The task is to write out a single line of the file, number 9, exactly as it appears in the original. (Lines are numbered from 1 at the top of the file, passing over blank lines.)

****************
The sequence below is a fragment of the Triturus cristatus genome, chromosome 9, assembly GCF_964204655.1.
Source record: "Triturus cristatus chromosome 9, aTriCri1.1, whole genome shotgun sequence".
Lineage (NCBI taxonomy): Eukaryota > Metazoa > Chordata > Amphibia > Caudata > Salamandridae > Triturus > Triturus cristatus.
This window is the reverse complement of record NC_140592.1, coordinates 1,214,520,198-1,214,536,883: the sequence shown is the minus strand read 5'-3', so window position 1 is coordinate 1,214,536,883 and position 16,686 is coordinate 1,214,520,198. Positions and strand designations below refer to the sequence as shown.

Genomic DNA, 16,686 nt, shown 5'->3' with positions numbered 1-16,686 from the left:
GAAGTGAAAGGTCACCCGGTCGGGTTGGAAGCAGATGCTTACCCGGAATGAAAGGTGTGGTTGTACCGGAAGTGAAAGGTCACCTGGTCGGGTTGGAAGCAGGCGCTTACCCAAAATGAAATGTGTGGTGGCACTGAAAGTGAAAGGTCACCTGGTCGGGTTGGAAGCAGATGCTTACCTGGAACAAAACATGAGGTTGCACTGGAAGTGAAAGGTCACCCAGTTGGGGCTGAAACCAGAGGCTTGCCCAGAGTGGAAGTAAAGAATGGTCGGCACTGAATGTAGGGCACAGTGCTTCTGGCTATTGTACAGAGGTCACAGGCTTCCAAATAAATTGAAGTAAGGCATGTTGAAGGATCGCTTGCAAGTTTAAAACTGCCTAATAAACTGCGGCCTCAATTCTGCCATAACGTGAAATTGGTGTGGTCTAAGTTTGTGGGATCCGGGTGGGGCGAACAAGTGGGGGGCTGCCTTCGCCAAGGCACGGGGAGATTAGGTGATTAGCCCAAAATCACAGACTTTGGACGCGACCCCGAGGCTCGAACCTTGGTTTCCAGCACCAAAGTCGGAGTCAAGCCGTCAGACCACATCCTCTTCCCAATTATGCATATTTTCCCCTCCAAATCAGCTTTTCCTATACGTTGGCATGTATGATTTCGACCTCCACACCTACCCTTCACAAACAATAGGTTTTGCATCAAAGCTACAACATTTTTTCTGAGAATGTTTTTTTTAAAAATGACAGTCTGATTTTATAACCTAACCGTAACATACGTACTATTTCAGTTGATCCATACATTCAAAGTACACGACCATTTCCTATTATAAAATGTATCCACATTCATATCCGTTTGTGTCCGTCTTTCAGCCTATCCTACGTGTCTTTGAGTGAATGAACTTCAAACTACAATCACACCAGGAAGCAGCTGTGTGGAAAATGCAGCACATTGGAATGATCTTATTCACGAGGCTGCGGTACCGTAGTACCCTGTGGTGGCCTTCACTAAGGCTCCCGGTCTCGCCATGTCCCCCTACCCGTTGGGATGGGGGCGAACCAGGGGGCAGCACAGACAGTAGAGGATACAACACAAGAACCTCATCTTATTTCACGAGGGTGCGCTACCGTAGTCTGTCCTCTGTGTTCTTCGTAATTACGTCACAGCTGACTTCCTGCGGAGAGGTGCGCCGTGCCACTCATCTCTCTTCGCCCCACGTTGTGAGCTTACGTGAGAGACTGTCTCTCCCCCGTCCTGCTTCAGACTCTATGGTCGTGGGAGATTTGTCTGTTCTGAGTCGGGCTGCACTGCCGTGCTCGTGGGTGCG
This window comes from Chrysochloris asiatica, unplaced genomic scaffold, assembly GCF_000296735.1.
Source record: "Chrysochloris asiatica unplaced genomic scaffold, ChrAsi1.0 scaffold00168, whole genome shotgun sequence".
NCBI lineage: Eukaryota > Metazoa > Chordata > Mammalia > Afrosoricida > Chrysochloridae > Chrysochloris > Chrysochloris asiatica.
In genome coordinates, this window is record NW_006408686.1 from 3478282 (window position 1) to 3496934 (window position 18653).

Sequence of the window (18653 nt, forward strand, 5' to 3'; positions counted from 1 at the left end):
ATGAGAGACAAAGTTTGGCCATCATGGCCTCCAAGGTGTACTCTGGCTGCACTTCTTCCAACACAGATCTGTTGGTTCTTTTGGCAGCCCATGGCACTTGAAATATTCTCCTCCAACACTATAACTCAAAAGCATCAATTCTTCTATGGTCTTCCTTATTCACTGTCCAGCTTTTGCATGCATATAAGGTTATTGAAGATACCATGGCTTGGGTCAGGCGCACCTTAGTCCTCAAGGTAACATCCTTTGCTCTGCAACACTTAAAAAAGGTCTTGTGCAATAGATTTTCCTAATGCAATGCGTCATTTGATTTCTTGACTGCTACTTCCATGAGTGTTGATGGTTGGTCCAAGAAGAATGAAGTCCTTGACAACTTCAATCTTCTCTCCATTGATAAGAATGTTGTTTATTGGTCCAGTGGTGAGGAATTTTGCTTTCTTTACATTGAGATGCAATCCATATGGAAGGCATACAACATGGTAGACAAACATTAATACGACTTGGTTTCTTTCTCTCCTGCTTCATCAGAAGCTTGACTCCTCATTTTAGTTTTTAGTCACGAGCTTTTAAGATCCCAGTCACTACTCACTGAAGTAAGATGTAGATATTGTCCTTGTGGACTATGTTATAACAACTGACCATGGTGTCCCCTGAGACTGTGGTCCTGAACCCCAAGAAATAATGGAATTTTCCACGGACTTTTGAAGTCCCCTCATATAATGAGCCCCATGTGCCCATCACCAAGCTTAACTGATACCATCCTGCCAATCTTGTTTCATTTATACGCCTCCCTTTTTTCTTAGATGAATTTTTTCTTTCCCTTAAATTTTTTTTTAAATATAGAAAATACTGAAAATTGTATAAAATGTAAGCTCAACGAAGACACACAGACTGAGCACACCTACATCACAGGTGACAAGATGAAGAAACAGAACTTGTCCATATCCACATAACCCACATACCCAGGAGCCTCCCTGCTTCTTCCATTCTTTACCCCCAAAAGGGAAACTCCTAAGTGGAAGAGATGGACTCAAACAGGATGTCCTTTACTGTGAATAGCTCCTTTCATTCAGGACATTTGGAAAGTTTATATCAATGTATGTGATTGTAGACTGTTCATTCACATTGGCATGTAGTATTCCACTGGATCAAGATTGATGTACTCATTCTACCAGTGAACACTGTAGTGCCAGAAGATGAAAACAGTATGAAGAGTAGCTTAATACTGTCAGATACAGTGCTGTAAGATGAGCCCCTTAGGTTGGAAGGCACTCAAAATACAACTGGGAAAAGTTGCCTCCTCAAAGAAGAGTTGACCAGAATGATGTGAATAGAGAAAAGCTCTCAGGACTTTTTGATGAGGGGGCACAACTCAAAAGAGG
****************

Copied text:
NCBI lineage: Eukaryota > Metazoa > Chordata > Mammalia > Afrosoricida > Chrysochloridae > Chrysochloris > Chrysochloris asiatica.